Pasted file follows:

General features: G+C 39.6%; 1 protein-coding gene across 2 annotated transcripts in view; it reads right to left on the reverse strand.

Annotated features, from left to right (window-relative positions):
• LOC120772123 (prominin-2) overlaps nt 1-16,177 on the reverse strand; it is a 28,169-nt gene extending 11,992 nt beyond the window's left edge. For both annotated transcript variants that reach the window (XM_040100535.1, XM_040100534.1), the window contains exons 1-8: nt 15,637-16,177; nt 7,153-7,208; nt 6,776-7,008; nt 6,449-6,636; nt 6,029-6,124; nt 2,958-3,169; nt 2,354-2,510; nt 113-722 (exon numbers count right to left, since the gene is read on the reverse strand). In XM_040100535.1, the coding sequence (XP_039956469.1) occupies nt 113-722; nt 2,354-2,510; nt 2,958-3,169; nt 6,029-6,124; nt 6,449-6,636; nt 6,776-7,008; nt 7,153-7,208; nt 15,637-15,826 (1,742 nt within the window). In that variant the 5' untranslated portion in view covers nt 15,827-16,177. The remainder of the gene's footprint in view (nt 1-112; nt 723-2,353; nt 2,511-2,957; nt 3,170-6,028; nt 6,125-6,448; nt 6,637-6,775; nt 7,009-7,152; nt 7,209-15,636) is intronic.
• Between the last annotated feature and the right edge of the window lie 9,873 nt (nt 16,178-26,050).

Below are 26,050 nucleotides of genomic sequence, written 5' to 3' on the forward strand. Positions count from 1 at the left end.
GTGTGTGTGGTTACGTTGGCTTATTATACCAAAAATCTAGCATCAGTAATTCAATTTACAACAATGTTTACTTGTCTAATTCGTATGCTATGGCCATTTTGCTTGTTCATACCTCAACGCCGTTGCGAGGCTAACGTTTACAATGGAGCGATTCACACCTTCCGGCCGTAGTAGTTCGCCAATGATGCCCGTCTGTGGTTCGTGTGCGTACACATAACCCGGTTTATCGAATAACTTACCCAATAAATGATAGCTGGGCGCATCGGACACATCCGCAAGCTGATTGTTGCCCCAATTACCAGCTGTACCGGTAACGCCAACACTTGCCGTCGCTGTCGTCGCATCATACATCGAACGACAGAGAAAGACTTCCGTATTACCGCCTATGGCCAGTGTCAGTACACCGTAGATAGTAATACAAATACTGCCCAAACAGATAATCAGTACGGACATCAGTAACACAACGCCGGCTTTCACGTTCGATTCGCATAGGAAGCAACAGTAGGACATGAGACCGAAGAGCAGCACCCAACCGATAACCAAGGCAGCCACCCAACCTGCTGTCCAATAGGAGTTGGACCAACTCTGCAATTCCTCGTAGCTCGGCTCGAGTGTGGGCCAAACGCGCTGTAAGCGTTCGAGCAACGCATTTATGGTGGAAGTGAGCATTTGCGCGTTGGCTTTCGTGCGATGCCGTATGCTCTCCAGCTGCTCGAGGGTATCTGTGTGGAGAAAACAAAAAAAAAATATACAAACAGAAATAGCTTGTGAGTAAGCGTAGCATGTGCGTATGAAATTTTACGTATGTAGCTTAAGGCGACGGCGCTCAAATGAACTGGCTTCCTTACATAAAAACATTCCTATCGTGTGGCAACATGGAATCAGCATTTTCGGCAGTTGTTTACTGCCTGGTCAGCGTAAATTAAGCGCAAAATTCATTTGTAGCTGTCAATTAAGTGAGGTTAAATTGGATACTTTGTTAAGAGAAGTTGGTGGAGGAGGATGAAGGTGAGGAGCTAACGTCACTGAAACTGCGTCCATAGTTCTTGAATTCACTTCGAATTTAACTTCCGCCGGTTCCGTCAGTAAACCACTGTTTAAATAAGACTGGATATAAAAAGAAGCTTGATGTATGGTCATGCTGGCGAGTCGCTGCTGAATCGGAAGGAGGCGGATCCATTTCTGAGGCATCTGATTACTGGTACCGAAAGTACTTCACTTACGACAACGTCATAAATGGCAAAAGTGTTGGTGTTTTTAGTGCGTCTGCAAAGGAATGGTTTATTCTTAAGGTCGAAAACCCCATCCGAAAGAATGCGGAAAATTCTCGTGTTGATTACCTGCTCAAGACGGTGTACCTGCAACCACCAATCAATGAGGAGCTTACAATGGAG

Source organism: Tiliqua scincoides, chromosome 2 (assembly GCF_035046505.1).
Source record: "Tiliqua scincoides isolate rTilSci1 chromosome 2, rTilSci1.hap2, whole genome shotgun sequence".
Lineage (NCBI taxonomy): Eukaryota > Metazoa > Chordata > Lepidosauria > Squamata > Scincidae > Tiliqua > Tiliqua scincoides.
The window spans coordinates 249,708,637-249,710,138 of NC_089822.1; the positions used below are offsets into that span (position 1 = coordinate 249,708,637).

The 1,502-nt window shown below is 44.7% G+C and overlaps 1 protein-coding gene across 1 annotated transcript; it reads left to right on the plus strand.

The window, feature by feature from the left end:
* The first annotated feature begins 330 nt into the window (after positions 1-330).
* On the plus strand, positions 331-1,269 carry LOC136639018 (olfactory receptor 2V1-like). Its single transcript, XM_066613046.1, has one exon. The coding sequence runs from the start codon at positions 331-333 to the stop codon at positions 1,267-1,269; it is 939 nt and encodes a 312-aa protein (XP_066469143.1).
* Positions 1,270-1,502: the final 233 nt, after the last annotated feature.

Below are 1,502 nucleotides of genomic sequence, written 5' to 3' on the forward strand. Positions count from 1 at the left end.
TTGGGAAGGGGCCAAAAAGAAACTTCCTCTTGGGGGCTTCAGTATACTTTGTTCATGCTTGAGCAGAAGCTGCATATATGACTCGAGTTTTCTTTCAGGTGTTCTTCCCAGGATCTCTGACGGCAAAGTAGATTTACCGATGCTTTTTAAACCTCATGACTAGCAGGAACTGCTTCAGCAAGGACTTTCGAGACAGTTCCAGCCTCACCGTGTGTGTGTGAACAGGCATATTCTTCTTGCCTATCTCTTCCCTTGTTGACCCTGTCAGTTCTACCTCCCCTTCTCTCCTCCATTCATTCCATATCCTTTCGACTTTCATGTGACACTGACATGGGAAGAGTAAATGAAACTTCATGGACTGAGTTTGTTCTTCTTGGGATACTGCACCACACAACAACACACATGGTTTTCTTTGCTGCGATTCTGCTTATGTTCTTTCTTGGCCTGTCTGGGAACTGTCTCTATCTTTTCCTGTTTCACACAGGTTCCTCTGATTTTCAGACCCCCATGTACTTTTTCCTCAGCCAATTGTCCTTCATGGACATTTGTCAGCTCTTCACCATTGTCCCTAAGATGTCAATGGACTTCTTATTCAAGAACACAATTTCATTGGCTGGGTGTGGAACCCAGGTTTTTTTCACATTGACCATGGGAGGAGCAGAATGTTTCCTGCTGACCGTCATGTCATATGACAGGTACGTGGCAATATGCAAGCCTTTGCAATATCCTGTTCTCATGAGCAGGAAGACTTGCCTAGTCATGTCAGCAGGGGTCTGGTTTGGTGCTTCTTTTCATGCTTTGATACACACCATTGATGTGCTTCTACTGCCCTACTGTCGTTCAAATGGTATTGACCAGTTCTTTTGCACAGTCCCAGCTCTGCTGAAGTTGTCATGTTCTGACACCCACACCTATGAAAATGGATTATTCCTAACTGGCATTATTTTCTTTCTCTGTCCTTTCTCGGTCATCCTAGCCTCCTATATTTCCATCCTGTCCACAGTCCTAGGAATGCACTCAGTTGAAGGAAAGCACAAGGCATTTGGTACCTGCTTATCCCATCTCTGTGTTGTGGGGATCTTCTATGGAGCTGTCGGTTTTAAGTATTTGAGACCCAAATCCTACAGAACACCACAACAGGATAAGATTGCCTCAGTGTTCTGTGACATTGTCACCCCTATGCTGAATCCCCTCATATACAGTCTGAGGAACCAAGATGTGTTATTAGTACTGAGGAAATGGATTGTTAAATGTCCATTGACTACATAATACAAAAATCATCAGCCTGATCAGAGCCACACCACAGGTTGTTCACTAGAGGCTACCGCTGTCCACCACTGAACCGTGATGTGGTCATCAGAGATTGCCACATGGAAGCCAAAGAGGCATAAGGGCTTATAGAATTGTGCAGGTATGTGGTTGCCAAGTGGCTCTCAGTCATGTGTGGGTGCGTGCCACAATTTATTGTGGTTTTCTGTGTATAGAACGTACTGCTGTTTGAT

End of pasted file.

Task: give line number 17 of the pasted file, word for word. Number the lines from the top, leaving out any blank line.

TTGGGAAGGGGCCAAAAAGAAACTTCCTCTTGGGGGCTTCAGTATACTTTGTTCATGCTTGAGCAGAAGCTGCATATATGACTCGAGTTTTCTTTCAGGTGTTCTTCCCAGGATCTCTGACGGCAAAGTAGATTTACCGATGCTTTTTAAACCTCATGACTAGCAGGAACTGCTTCAGCAAGGACTTTCGAGACAGTTCCAGCCTCACCGTGTGTGTGTGAACAGGCATATTCTTCTTGCCTATCTCTTCCCTTGTTGACCCTGTCAGTTCTACCTCCCCTTCTCTCCTCCATTCATTCCATATCCTTTCGACTTTCATGTGACACTGACATGGGAAGAGTAAATGAAACTTCATGGACTGAGTTTGTTCTTCTTGGGATACTGCACCACACAACAACACACATGGTTTTCTTTGCTGCGATTCTGCTTATGTTCTTTCTTGGCCTGTCTGGGAACTGTCTCTATCTTTTCCTGTTTCACACAGGTTCCTCTGATTTTCAGACCCCCATGTACTTTTTCCTCAGCCAATTGTCCTTCATGGACATTTGTCAGCTCTTCACCATTGTCCCTAAGATGTCAATGGACTTCTTATTCAAGAACACAATTTCATTGGCTGGGTGTGGAACCCAGGTTTTTTTCACATTGACCATGGGAGGAGCAGAATGTTTCCTGCTGACCGTCATGTCATATGACAGGTACGTGGCAATATGCAAGCCTTTGCAATATCCTGTTCTCATGAGCAGGAAGACTTGCCTAGTCATGTCAGCAGGGGTCTGGTTTGGTGCTTCTTTTCATGCTTTGATACACACCATTGATGTGCTTCTACTGCCCTACTGTCGTTCAAATGGTATTGACCAGTTCTTTTGCACAGTCCCAGCTCTGCTGAAGTTGTCATGTTCTGACACCCACACCTATGAAAATGGATTATTCCTAACTGGCATTATTTTCTTTCTCTGTCCTTTCTCGGTCATCCTAGCCTCCTATATTTCCATCCTGTCCACAGTCCTAGGAATGCACTCAGTTGAAGGAAAGCACAAGGCATTTGGTACCTGCTTATCCCATCTCTGTGTTGTGGGGATCTTCTATGGAGCTGTCGGTTTTAAGTATTTGAGACCCAAATCCTACAGAACACCACAACAGGATAAGATTGCCTCAGTGTTCTGTGACATTGTCACCCCTATGCTGAATCCCCTCATATACAGTCTGAGGAACCAAGATGTGTTATTAGTACTGAGGAAATGGATTGTTAAATGTCCATTGACTACATAATACAAAAATCATCAGCCTGATCAGAGCCACACCACAGGTTGTTCACTAGAGGCTACCGCTGTCCACCACTGAACCGTGATGTGGTCATCAGAGATTGCCACATGGAAGCCAAAGAGGCATAAGGGCTTATAGAATTGTGCAGGTATGTGGTTGCCAAGTGGCTCTCAGTCATGTGTGGGTGCGTGCCACAATTTATTGTGGTTTTCTGTGTATAGAACGTACTGCTGTTTGAT